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Clever Ideas

Gardeners are such innovative engineers, each in their own way. I love even brief glimpses into their imagination, as I did recently in Toronto at the Garden Bloggers Fling.
native habitat color paths Toronto Central Texas Gardener
One garden on a narrow street—where neighbors are fingertip close—embraces serenity along with enclosure. From my greenhouse vantage point, I spied Su Reid St-John from Bonnie’s Plants.
serene enclosed garden Toronto Central Texas Gardener
And isn’t this just the cutest greenhouse? Note the built-in cold frames—so clever! I know I’ve seen a cold frame in person somewhere or other, but you don’t really need them in Central Texas.
cute greenhouse with cold frames Toronto Central Texas Gardener
South Carolina’s Julie Hill wrote a remarkable story about the repetitive design shapes in this garden to create unity in your own. I didn’t catch it, so I truly admire her good designer eye.
beautiful privacy garden Toronto Central Texas Gardener
When Julie lived in Austin, we taped her a few times when she owned Wild-Connections butterfly farm. She continues to educate us all in her new digs!

At rhe Toronto Botanical Garden, here’s an idea to separate spaces with a sneak peek into each other.
window in wall Toronto Botanical Garden Central Texas Gardener
Their tripod bee hotel was booked solid!
tripod bee hotel Toronto Botanical Garden Central Texas Gardener
Now, a question I often get is how to deter cats and (other) wild critters from digging up a garden. Here, a woman who treasures a good scavenge used these scraps (pavers, maybe?) to protect her crops. And like CTG’s Trisha Shirey, she buries plastic plant pots to slowly water and fertilize.
mesh pavers deter cats and wildlife Central Texas Gardener
To trellis climbing crops, she anchors them to an old railing she found. On the far left, note the scraps of green deer netting to protect seeds from little claws.
recycle trellis deer net deter animals Central Texas Gardener
We all end up with a few dead trees now and then, sad to say. Rather than chipping up this one, she gave it a second life to set off the rich, textural tones of her wildlife habitat enclosure.
dead tree painted yard art Central Texas Gardener
She took advantage of this crook to view a treasured stone.
stone in crook of tree yard art Central Texas Gardener
Even in a small rain barrel, she scavenges free water. What I like here is how she sparked up an oft-neglected side yard. I met her for only a few minutes, but I’d like to be her neighbor!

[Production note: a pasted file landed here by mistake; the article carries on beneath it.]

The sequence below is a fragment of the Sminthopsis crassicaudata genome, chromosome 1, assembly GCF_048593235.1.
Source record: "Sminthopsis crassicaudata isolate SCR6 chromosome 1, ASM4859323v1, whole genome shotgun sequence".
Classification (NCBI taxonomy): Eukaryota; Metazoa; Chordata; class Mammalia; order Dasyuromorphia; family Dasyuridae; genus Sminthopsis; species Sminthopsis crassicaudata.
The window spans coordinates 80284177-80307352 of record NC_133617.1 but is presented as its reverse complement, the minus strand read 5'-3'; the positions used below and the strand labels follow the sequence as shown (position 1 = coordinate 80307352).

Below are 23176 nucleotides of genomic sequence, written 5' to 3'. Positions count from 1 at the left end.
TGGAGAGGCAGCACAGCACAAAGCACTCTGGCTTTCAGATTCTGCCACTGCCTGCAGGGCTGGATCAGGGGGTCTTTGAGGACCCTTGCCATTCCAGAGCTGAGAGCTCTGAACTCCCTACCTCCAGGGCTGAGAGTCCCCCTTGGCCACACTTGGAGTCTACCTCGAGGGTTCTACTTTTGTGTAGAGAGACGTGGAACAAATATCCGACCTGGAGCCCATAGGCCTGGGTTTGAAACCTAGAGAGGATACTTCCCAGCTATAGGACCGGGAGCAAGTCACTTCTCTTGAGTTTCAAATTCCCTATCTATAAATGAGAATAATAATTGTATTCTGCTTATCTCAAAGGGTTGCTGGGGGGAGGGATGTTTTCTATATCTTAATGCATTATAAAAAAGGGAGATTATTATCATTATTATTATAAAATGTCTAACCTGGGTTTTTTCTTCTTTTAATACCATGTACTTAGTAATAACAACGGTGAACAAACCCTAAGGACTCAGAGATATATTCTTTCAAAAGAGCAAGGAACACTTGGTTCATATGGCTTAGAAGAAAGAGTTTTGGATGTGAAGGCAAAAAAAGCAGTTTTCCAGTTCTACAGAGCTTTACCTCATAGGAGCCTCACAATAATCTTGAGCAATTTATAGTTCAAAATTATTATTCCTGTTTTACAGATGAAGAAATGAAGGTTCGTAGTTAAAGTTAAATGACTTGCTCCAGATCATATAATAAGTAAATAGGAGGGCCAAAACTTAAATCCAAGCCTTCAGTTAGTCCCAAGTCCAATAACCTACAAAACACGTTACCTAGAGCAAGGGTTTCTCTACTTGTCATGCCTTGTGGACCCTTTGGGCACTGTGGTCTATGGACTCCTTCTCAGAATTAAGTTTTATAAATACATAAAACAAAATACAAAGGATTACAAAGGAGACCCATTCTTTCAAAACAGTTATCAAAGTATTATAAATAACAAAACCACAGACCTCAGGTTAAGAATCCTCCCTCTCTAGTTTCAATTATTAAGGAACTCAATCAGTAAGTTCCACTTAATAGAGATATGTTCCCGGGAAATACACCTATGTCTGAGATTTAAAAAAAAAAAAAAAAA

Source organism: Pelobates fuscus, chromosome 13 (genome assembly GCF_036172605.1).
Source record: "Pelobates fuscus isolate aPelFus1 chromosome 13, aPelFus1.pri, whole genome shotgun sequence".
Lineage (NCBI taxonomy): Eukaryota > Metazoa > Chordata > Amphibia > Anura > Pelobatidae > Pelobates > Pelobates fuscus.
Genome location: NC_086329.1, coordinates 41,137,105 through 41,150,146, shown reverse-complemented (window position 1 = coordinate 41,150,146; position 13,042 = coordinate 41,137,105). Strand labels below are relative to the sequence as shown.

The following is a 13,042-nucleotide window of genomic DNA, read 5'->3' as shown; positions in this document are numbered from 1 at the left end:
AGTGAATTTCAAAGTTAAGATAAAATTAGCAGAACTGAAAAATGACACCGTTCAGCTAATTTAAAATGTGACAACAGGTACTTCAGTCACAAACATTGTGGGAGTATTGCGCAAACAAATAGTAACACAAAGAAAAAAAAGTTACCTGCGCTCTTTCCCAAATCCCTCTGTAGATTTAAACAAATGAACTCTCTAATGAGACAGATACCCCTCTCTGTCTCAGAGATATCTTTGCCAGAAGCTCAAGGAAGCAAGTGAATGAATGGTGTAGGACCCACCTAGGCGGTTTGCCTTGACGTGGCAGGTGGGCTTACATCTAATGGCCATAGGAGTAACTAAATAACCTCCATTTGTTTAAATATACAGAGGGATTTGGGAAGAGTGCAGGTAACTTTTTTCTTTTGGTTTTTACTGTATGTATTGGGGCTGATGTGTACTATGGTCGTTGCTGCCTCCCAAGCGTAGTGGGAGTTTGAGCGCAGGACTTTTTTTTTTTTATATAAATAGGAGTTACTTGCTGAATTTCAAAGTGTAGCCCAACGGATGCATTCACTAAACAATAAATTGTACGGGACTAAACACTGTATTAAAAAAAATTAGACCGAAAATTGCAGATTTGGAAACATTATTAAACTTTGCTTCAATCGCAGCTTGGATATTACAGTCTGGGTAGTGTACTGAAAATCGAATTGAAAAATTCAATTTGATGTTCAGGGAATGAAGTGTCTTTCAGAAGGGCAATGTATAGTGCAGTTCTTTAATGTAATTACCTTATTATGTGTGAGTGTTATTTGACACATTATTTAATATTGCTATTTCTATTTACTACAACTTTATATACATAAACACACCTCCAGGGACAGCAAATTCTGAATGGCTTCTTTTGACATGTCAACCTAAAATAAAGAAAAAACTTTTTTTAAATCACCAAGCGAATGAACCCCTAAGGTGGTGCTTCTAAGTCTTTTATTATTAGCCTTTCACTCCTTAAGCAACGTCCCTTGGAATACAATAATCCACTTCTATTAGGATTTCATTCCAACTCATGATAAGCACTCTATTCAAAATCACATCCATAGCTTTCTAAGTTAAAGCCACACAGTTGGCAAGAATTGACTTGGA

art work sets off rain barrel Central Texas Gardener
In front, her dry creek bed employs rainfall to sift gently into habitat perennials, rather than watering the street, a design that sure hits home in Texas rain bombs.
dry creek bed Toronto Central Texas Gardener
On a larger conservation scale, Evergreen Brick Works combines urban environmental education with historical perspective in this former brick-making factory.
Evergreen Brickworks Central Texas Gardener
rain collection Evergreen Brick Works Toronto Central Texas Gardener
This family destination includes something for everyone—Farmers’ Market, child activity areas, ponds, nature trails, and tours of the old brick factory. Demonstration gardens illustrate wise garden ideas to try at home, like rain gardens.
rain garden Evergreen Brick Works Toronto Central Texas Gardener
I don’t know what kind of iris this is, but my Louisiana iris look similar and are perfect for rain/drought rain gardens.
iris in rain garden Toronto Central Texas Gardener
A round of native grasses promotes their deep-rooted water retention and soil aeration along with food for birds and other seed-eaters.
Brickworks native grass garden Central Texas Gardener
And absolutely, the best idea ever: we’re never too old to draw on a sidewalk with chalk. I’m getting chalks this weekend!
sidewalk chalk fun for adults Central Texas Gardener

Thank you to Ontario organizers, Helen Battersby, Sarah Battersby, Lorraine Flanigan and Veronica Silva for widening my garden horizons and friendships!

Thanks for stopping by! Linda

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